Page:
form of sound absorbing unit. indentations or irregularities of surface other Fig. 2 is a cross section taken on the line 2-2 of than corrugations. Also, theremay be used spac- Fig. 1. ing means' of the type illustrated in Fig. 4, which Fig. 3 is a cross section taken on the line 3-3 of shows sheets maintained in spaced relationship u .unit or block that is inexpensive to manufacture, sions 6 in the corrugated sheet. These may ex- 30 Fig. 1. to each other by means of spacing elements com- 45 Fig. 4 shows a modification of the invention Drising solid particles 8. These particles may comprising sheets of asbestos paper or the like consist of spongacork, or the like, suitably emand means for spacing the sheets from each bedded in the various sheets of material, as illusother. trated. In the various figures like reference characters V When spacing means such as illustrated in Fig. 50 denote like parts. i Y 4 are used, there are provided irregular spaces 9 Figures 1-3 show a sound absorbing vunit combetween the several layers of material in the unit.` prising a plurality of alternate layers ,of sheet It will be seen that the structure comprises a material i of plane surface composited with corsound-permeable facing sheet and a sheet memrugated sheets 2. The several layers are perber of uneven surface, as for example the corruierred at this time is asbestos paper. Other sheet material may be used, including thin sheet steel. However, steel is not a. preferred material. Fabrics that are freely permeable to sound and that are in themselves sound absorbing, such as wool or mineral wool elts, may be used. The use of such sound absorbing ielts, however, is not necessary, as sound, may be adequately dissipated and absorbed by an acoustical block of the type illustrated, without the assistance of materials of constructions that are themselves eective sound absorbers.

The acoustical structure of the present invenz tion may be applied to buildings in a convenient manner.

In the acoustical treatment of a room,'for example, the units may be nailed, fastened in frames, or otherwise secured to the ceiling or a wall of the room. If desired, the units may be arranged so that a sheet of material ofv perforated plane surface is on the outer or exposed face of the unit. When a given area of the ceilingv or wall is coveredwith such units, the units may abut at their 'side edges. Sound waves may pass from the edge of one unit into the spaces in an adjacent unit.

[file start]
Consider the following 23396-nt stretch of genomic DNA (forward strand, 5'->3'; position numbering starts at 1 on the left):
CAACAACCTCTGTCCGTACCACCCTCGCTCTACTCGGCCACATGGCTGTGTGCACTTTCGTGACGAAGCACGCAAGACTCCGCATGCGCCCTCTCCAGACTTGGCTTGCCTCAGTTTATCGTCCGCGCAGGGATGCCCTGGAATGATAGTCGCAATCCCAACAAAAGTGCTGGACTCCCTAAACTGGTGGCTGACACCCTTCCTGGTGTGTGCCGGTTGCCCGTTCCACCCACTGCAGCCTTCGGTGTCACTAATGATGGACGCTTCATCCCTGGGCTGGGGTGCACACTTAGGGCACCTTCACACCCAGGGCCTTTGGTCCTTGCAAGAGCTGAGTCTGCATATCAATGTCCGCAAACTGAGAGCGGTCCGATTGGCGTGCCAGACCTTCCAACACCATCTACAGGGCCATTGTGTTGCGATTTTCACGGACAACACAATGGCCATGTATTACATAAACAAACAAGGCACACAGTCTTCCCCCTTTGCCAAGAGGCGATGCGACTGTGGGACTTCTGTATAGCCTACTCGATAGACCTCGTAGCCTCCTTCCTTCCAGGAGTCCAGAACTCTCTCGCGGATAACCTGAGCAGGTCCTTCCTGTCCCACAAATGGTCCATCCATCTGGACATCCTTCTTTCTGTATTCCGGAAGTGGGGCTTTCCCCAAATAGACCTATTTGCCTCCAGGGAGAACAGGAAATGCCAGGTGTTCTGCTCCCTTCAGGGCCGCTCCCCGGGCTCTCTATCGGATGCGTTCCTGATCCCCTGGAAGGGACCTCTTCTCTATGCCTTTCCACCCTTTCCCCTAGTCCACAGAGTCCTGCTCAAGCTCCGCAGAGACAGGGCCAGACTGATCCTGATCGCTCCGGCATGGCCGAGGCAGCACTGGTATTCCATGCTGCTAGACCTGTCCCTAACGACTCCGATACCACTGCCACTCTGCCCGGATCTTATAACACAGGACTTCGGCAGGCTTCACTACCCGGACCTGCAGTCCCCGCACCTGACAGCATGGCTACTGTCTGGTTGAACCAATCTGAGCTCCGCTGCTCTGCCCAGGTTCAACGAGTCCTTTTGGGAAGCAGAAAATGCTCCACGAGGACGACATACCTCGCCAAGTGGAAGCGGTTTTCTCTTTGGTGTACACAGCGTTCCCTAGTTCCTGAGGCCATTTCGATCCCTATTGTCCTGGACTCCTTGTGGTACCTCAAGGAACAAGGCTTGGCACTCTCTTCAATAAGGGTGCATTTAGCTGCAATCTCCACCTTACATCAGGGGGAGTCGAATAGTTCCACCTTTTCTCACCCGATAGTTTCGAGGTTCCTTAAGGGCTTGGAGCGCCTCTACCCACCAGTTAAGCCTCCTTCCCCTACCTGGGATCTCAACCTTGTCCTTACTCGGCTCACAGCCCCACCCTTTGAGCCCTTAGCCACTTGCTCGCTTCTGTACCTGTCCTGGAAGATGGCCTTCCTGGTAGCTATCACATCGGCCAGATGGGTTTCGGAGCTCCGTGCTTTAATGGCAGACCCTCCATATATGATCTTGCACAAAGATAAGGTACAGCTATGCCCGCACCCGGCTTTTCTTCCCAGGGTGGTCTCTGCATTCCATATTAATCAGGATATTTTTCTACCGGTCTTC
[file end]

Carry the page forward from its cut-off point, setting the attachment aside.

When sound strikes the perforated exposed face of the unit, it enters through theperforations.

.Because of scattering and also because of the cause the lsound to be repeatedly deected, in

partuand to pa@ through the perforations into adjacent' laterally extending spaces dened by other layers of sheet material in the composite. The passage through the periorations and laterally extending spaces and the deection oi the sound is repeated a great number of times. In

lr; fact, the sound may be caused to travel, in part,

at least, through a course oi great length, may,

greater than the wave length oi the soundin a labyrinth of spaces. During this message oi "sound in a cour that mayl be ci iniinite iength, nracticalit' eresmas. a small mount oi the sound Y may escape from the surface ci the unit. However, the disconunuity ci the perforations or communications and the fact that the laterally extendingspaces are relatively large in area ci cross section, that is, larger in cross section than the several perforationa'and, therefore, oer less resistance to the passage ci sound therethrough,

3 favor the dissipation of the sound within the unit. Also, the simulation of the sound within the unit, with repeated incidence and deection, causes the gradual ydestruition oi the sound, by

' the conversion of ,its energy into heat. J

The sound absorbing units may be'fabrlcated in vany suitable manner. l Thus. units oi the type illustrated in Figs. -S

may -be made by a method involving the process and apparatusjdescribed in U. S. Patents 1,444,-

395-6, issued on February 6, 1923, to seigle. iis-l bestos paper is made in a conventional manner.

It is then perforated, as, for4 example, by passage between coacting rollers, one of which is provided with short piercing pins and the other with ldepressions or dies which mesh with the piercing pins. vAfter the paper is perforated, a

Vportion of the paper is corrugated and crossindented, as described by Seigle. Sheets of plane surface suitably including the cross-indentations described and of corrugated surface are then composited in alternate layers. The sheets may be held together by an adhesive. Thus, an aqueous solution of sodium silicate may` be'applied to the opposite sidesof the corrugated sheets in such manner as to wet the tops of the crests andi the outside of the bottoms of the troughs. The

corrugated sheets with the streaks oi adhesive thus applied are e then adhered to alternating sheets of plane surface. This procedure is repeated until there 'is built a composite or block of the thickness desired. y